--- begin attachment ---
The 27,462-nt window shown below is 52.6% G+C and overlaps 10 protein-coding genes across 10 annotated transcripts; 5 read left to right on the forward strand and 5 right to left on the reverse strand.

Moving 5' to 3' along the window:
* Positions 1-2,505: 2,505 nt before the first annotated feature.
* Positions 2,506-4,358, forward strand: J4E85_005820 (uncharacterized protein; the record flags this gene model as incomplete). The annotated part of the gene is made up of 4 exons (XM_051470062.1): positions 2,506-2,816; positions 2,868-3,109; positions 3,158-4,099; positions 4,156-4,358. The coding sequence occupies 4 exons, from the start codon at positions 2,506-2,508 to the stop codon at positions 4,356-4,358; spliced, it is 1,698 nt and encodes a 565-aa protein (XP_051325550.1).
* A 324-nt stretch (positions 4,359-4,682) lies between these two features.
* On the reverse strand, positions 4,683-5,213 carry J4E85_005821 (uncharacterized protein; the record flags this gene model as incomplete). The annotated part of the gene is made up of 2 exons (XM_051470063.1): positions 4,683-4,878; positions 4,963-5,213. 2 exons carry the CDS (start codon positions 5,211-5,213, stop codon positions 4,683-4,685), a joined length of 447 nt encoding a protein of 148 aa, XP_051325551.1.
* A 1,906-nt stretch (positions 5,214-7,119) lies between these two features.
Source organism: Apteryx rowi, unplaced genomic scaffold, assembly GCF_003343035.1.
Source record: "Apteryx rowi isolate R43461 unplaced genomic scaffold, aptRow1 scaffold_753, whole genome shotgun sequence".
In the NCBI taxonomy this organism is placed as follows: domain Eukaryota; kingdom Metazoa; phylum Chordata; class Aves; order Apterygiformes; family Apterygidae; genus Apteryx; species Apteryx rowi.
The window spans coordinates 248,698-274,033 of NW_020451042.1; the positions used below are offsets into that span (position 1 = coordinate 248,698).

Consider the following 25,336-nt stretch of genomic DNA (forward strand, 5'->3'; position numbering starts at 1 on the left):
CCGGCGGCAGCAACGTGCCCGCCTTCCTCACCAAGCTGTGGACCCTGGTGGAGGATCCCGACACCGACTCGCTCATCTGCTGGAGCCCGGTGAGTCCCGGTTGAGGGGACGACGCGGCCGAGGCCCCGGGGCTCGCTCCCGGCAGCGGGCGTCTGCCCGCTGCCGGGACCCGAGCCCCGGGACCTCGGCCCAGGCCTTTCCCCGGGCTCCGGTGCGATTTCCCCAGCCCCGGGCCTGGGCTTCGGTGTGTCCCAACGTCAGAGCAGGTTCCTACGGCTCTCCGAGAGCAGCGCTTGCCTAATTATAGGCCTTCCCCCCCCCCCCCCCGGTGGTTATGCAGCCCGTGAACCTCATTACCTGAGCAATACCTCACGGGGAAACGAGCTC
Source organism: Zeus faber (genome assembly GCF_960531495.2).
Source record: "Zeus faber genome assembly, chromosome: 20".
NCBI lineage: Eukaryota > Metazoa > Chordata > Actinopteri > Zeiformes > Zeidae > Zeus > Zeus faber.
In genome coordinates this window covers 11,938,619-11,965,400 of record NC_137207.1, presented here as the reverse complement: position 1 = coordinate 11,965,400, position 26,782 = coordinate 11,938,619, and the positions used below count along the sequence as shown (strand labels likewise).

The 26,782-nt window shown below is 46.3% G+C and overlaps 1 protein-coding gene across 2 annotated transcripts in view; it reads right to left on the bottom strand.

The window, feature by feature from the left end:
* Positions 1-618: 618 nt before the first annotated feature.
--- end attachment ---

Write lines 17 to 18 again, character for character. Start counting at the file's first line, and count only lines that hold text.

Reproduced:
In genome coordinates this window covers 11,938,619-11,965,400 of record NC_137207.1, presented here as the reverse complement: position 1 = coordinate 11,965,400, position 26,782 = coordinate 11,938,619, and the positions used below count along the sequence as shown (strand labels likewise).

The 26,782-nt window shown below is 46.3% G+C and overlaps 1 protein-coding gene across 2 annotated transcripts in view; it reads right to left on the bottom strand.